Let $s_k$ be the $k$th partial sum of $\sum x_n$.

a) Suppose that there exists a $m \in \mathbb{N}$ such that $\lim_{k\to\infty} s_{mk}$ exists and $\lim x_n = 0$. Show that $\sum x_n$ converges.

b) Find an example where $\lim_{k \to \infty} s_{2k}$ exists and $\lim x_n \not=0$ (and therefore $\sum x_n$ diverges).

c) (Challenging) Find an example where $\lim x_n =0$, and there exists a subsequence $\{s_{k_j}\}$ such that $\lim_{j \to \infty} s_{k_j}$ exists, but $\sum x_n$ still diverges.

I know that the series converges iff $s_k$ converges. So, I think that the question a) simply follows from this equivalence (am I right?). For b), I think that this series should be the one that is alternating and each term cancel out only when the series is even partial sums, but I can't find such series. I have no idea for c).

This question is a bit challenging to me. I appreciate if you give some help.

  • $\begingroup$ Your observation on convergence of $s_k$ being equivalent to convergence of $\sum_{n=1}^{\infty} x_n$ seems to be the definition of convergence (not really an "equivalence" that will help). For (a), you don't know if convergence holds, you must prove it using the fact that conergence holds when we consider the sum in blocks of size $m$. $\endgroup$ – Michael Dec 16 '19 at 23:07
  • $\begingroup$ For (b) I am baffled why you say you cannot find such a series when you have already described it. $\endgroup$ – Michael Dec 16 '19 at 23:09
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    $\begingroup$ For b) we can just take $x_{2n}=-1$, $x_{2n+1}=1$. Then (assuming we are starting the sum at zero) $s_{2n}=-1$ for all $n$, so clearly $\lim_{n\to\infty} s_{2n}=-1$. But $$\limsup_{n\to\infty}x_n = 1 > -1 = \liminf_{n\to\infty} x_n$$ so $x_n\not\stackrel{n\to\infty}\longrightarrow 0$. $\endgroup$ – Math1000 Dec 16 '19 at 23:10

For $a):$ Given $\epsilon >0,$ take $k_1\in \Bbb N$ such that $k_1< k\le k'\implies |s_{km}-s_{k'm}|<\epsilon/3.$ Take $k_2\in \Bbb N$ with $k_2\ge k_1$ and such that $k_2m< j\implies |x_j|<\epsilon/(3m).$

Now for $k_2m\le n<n',$ consider $k,k'\in \Bbb N$ where $km>n\ge (k-1)m$ and $k'm>n'\ge (k'-1)m.$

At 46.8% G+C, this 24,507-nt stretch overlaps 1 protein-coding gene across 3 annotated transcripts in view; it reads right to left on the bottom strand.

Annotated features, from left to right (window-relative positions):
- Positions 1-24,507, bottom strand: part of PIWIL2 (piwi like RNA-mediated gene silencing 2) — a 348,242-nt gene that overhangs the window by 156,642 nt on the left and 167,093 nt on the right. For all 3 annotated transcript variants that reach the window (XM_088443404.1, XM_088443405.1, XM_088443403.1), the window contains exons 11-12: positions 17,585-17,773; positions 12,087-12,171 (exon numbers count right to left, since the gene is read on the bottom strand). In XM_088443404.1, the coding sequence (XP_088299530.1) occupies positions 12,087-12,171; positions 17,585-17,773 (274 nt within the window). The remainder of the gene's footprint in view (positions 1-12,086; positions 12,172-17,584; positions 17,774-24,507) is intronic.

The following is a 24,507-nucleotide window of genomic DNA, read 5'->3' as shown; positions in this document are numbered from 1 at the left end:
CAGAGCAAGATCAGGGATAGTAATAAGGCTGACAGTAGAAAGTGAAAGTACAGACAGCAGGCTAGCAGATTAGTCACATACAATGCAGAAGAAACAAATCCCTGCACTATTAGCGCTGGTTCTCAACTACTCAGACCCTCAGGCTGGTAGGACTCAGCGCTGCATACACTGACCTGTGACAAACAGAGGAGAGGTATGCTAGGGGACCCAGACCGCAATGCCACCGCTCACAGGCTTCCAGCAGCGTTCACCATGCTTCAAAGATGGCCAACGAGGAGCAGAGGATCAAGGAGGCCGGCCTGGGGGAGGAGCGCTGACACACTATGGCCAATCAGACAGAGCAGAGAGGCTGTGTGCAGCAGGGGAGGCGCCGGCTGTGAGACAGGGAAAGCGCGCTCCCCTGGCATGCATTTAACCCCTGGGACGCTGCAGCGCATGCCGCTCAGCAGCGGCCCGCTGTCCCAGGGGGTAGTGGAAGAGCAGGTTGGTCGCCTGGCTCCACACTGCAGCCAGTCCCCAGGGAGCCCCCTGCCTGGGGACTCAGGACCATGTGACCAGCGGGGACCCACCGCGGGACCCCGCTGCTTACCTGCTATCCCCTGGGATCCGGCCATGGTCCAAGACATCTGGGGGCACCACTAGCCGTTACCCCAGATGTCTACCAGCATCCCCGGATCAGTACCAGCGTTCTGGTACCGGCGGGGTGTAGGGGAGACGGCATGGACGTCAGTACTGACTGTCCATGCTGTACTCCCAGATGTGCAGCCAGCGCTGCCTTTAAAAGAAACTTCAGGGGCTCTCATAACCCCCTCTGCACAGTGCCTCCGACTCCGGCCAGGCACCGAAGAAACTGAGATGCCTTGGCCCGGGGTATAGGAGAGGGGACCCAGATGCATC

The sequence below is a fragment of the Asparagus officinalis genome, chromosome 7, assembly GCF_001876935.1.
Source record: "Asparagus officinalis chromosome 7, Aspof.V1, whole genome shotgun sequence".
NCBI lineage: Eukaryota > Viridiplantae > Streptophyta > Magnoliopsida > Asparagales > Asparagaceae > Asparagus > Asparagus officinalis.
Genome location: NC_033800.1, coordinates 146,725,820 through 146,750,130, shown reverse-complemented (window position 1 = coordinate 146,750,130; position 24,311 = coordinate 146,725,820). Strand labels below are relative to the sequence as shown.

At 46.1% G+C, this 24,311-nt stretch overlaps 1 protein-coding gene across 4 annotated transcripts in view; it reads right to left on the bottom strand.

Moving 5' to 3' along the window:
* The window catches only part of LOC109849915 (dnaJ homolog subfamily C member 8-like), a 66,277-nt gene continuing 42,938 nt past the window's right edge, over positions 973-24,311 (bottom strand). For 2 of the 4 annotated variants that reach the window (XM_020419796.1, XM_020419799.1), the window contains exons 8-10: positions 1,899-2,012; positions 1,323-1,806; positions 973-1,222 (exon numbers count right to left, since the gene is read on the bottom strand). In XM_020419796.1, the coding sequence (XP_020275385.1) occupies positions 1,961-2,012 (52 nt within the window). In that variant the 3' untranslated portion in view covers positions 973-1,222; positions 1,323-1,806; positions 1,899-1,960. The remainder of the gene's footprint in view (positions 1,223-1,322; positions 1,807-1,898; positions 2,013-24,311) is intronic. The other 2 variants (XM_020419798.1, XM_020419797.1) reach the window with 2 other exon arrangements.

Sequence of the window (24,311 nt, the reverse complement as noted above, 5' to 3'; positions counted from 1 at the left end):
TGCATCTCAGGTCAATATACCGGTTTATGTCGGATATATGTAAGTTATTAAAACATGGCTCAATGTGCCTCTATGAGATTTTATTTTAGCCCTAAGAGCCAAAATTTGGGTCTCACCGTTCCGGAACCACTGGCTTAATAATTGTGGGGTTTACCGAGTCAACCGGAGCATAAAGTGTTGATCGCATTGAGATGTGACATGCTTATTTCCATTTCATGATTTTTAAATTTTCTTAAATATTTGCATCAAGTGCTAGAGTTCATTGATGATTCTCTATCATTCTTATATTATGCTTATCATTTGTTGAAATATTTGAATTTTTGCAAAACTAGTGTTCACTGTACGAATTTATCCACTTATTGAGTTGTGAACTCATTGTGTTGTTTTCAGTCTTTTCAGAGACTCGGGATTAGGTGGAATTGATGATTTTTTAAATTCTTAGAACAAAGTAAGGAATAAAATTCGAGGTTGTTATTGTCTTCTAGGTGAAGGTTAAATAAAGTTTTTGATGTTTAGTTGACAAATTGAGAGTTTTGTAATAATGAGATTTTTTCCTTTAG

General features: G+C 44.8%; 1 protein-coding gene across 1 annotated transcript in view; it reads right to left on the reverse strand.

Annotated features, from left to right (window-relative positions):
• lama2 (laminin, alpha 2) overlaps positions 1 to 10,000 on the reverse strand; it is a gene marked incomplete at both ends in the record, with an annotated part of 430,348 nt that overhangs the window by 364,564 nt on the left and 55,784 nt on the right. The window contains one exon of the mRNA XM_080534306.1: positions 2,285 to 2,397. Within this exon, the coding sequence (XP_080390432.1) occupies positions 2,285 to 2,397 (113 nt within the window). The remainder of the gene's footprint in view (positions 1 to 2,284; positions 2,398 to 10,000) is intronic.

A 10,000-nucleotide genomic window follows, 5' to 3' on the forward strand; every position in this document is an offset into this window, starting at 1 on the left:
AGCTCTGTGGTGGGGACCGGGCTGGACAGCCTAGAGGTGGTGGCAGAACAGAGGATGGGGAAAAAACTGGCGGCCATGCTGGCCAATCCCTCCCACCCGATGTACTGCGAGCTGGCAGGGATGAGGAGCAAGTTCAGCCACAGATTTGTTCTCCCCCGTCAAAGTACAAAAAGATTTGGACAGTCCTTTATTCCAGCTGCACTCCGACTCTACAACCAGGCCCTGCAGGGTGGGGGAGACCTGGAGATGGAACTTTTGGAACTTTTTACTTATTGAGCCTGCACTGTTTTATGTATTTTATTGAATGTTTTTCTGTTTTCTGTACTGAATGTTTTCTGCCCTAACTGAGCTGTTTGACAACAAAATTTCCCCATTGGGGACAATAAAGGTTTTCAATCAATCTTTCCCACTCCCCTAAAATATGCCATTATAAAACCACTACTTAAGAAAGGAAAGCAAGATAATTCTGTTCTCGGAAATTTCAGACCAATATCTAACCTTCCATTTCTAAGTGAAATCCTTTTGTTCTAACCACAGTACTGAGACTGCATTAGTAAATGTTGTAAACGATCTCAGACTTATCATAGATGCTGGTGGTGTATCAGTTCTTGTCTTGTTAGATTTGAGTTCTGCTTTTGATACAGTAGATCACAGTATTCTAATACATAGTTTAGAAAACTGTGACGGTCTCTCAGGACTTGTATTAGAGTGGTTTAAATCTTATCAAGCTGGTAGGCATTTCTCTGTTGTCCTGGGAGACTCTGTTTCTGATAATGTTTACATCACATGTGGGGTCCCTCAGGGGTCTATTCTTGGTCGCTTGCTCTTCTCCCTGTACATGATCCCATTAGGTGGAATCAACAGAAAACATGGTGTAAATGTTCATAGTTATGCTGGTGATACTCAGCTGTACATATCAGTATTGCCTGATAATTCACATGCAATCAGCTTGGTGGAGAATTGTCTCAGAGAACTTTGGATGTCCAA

We have $k_1< k\le k'$ so $$|s_{km}-s_{k'm}|<\epsilon/3.$$ We have $k_2m< n+1 \le km $ so $$|s_n-s_{km}|=|\sum_{j=n+1}^{km}x_j\,|\le \sum_{j=n+1}^{km}|x_j|<$$ $$<(km-n)\cdot \epsilon/(3m)\le m\cdot \epsilon/(3m)=\epsilon/3.$$ Similarly we have $$|s_{k'm}-s_{n'}|<\epsilon /3.$$

So $|s_n-s_{n'}|\le |s_n-s_{km}|+|s_{km}-s_{k'm}|+|s_{k'm}-s_{n'}|<\epsilon.$

For $c):$. Take a sequence $(b_n)_{n\in \Bbb N}$ of members of $(0,1]$ such that $\lim_{n\to \infty}b_n=0$ and $\sum_{n\in \Bbb N}b_n=\infty.$ E.g. $b_n=1/n.$

Let $a_1=b_1.$

If $s_n\ge 1$ then $a_{n+1}=-b_{n+1}.$

If $s_n\le 0$ then $a_{n+1}=b_{n+1}.$

If $s_n\in (0,1)$ and $a_n>0$ then $a_{n+1}=b_{n+1}.$

If $s_n\in (0,1)$ and $a_n<0$ then $a_{n+1}=-b_{n+1}.$

For any $r\in [0,1],$ the sequence $S=(s_n)_{n\in \Bbb N}$ has a subsequence converging to $r.$ For your Q, it suffices to show that $S$ has a subsequence converging to $1$ and another subsequence converging to $0.$

$S$ is like a snail that wanders back and forth from approximately $1$ to approximately $0$ in "eventually smaller" steps.

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  • $\begingroup$ A particular example for $c)$: Let $x_1=+1,\;$ $ x_2=x_3=-1/2,\;$ $x_4=x_5=x_6=+1/3,\; $ $x_7=x_8=x_9=x_{10}=-1/4,\;$ $ x_j=+1/5$ for $11\le j\le 15,$ et cetera, with infinitely many $n$ for which $s_n=0,$ and infinitely many $m$ for which $s_m=1.$ $\endgroup$ – DanielWainfleet Dec 17 '19 at 13:14

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